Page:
Even his grandmother Queen Elizabeth II has made changes. Last month, she shared a letter from the royal archives that her great-great-great-grandfather Prince Albert had written on Instagram.

Turning the Path

In Spain, the royal family does not fail to adapt its image to the modern public mood. No less bad press has emerged.

In 2012, the then Spanish King Juan Carlos came under fire after pictures of him had been circulated in front of a dead elephant.

He had just been flown home for medical treatment after he had fallen during a hunting trip in Botswana, subsidized by a Syrian-born Saudi businessman. The Spanish public was not only angry at its obvious hunting trophies, but also at the expense of traveling during an economic crisis.

There followed a series of other hunting scandals, including the allegation that he had shot a drunken Russian bear honey and vodka.

After the controversial trip to Botswana, the polls fell to an all-time low and 62% of Spaniards demanded the abdication of the king, who had previously been very popular.

  People carrying an elephant figurehead a demonstration against the Spanish monarchy on September 28, 2013 in Madrid, Spain.

Carlos was abdicated in 2014, but the Spanish Royal Family did not succeed: In June of last year, King Felipe's brother-in-law, Inaki Urdangarin, was charged with fraud and tax evasion imprisoned.

In December 2018, in an informal referendum in the Madrid region, the government of Spain said that 93% of respondents said they preferred a president rather than a head of state.

The Value of Royals

Keeping a royal family is expensive, so monarchs must show their worth.

In the UK, UK taxpayers paid the royal household 76.1 million pounds (US $ 100.5 million) in the 2017-2018 fiscal year.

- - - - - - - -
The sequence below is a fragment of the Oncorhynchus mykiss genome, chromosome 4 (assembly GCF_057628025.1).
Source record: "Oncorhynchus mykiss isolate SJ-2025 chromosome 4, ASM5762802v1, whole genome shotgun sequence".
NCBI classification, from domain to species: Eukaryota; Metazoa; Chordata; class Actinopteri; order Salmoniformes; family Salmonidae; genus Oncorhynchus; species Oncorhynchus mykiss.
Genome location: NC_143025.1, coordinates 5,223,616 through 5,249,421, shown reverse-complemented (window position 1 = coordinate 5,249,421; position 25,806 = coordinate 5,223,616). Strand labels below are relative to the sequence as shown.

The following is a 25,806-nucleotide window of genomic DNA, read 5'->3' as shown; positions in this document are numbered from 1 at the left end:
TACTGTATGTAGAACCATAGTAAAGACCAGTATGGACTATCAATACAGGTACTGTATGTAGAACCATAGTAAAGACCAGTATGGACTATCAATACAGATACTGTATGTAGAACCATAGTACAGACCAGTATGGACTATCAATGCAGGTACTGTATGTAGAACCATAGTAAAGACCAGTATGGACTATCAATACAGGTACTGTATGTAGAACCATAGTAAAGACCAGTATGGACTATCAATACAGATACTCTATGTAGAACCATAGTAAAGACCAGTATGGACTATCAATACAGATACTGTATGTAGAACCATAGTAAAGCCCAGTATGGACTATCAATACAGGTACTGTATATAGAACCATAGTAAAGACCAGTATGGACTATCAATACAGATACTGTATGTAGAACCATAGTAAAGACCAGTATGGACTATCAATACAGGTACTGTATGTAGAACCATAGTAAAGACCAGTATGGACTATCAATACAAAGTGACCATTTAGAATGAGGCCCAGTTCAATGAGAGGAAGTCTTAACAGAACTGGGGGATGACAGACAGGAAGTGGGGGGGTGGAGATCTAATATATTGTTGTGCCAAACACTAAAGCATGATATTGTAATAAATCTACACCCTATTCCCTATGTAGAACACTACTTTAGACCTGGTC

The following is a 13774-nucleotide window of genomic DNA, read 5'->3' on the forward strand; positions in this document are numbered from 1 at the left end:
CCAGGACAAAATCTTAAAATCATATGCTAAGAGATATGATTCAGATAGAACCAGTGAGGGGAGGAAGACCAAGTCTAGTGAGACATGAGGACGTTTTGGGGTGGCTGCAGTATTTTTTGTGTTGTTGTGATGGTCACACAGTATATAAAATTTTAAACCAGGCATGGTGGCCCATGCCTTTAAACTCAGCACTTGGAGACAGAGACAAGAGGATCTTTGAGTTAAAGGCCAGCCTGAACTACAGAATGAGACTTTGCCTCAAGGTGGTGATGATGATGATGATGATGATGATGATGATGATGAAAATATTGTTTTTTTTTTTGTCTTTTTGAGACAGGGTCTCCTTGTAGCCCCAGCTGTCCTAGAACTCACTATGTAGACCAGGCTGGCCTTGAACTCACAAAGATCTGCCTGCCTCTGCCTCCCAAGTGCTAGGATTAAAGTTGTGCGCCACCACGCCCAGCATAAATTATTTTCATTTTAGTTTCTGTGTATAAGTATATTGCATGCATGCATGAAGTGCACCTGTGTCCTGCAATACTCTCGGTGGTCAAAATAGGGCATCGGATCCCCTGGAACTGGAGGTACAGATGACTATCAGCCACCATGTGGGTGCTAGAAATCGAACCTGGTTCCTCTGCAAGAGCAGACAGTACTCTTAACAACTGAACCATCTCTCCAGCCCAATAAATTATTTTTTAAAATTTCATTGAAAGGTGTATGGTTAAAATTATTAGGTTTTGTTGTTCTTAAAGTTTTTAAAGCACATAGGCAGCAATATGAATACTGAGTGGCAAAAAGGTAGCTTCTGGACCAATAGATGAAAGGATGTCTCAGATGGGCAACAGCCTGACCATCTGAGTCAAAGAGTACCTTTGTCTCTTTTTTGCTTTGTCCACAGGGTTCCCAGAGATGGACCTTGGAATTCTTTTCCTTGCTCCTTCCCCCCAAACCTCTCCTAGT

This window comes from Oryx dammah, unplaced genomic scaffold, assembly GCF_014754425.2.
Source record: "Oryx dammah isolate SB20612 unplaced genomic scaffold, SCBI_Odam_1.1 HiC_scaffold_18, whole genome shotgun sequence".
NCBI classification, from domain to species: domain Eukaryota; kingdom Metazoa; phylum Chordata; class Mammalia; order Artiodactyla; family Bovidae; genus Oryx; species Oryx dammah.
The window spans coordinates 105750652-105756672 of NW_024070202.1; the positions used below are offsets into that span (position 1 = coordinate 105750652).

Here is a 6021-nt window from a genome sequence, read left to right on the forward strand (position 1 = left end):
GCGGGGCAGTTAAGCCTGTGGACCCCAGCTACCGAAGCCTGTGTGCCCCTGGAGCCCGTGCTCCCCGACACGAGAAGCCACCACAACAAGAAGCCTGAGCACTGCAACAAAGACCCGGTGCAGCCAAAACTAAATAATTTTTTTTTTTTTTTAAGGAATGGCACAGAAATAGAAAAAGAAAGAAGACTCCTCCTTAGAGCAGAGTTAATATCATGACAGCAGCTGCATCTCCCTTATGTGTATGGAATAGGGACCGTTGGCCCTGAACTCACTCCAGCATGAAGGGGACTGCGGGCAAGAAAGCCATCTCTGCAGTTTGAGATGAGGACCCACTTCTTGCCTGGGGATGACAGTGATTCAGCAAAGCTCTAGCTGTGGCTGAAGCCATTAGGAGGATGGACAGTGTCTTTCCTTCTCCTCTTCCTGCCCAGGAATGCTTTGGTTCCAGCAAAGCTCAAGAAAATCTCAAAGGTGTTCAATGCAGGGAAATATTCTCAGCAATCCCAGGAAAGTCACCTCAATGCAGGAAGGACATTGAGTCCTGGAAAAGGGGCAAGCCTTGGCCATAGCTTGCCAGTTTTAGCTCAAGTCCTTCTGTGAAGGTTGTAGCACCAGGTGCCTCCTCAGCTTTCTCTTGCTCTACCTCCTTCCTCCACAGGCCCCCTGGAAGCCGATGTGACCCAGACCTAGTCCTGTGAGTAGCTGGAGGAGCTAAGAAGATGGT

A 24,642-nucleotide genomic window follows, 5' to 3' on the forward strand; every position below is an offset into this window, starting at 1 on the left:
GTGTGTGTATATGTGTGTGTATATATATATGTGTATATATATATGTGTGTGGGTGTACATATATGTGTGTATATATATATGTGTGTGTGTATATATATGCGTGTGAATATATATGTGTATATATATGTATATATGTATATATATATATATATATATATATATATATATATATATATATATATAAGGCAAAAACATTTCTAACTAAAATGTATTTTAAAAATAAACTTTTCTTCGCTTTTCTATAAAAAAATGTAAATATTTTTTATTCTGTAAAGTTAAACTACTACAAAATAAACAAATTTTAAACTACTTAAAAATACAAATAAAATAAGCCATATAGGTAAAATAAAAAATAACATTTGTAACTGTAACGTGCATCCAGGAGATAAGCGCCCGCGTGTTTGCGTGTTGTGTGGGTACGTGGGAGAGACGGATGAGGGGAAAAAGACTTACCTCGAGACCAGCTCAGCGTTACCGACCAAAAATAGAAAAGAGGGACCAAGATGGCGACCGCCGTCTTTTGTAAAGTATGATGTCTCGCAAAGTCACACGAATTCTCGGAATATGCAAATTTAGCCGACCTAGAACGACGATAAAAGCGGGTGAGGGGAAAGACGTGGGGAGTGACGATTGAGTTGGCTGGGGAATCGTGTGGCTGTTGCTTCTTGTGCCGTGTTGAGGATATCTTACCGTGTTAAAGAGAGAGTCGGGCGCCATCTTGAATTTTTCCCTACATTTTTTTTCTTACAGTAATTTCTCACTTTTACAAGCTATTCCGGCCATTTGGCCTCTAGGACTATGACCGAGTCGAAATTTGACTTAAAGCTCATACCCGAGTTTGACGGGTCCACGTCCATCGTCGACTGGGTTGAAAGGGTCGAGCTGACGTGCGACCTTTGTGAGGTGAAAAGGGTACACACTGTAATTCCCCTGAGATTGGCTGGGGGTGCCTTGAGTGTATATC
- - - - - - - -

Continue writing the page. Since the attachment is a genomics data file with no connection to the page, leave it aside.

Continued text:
"The challenge for royals like the Windsors (current royal family) is to convince the public that they are worth the money to preserve and sustain them," Flinders Bastin told the university.

But monarchies can be of real use: they make mon ey. In 2017 alone, the British Monarchy generated £ 1.77 billion ($ 2.34 billion), according to London-based management consulting firm Brand Finance.

Royals can also promote patriotism without engaging in the dirty work of the US, Chernock said. Having a monarchy can be good for national identity, a positive point for the United Kingdom when it comes to the split and protracted Brexit negotiations, she added.

  Japan's Akihito, on the right, and Crown Prince Naruhito, left, waves to the crowd during the New Year's Welcome ceremony at the Imperial Palace in Tokyo on January 2, 2019.
Although the outgoing Emperor Akihito is out for political reasons He expressed "deep remorse" over Japan's actions during World War II. His feelings are in contrast to those of Japanese Prime Minister Shinzo Abe, who said that future generations will not have to apologize for the country's past.
The name of the new Emperor Naruhito means "a man who will acquire heavenly virtues".

But he has shown no signs of returning to the demigod era and any signs of interest in following in his father's footsteps as he steps onto the Japanese throne on May 1 -royal, Masako Owado , 1993.

He has already suggested that he will continue to oppose the revisionist history of the Second World War.

"I myself did not experience the war," he said on his 55th birthday in 2015. "But I think it's important today, when memories of the war wear off, humbly looking back on the past and the tragic experiences and the history of Japan, the Japan of the generation that has experienced the war, to pass on to those without direct knowledge. "

He also said that he will build on the heritage of his father.

"I really want to fulfill my responsibilities by being close to people and sharing their joys and sorrows with them," he said at a February press conference. [19659002LetztendlichwerdenkonstitutionelleMonarchiennursolangeexistierenwiedieÖffentlichkeiteswünschtdasssiedasindsolangesiedieVorstellungskraftderÖffentlichkeiterobernsagteBastin"(Royals)sindtrotzunsnichtdaaberwegenuns"sagtesie


Source link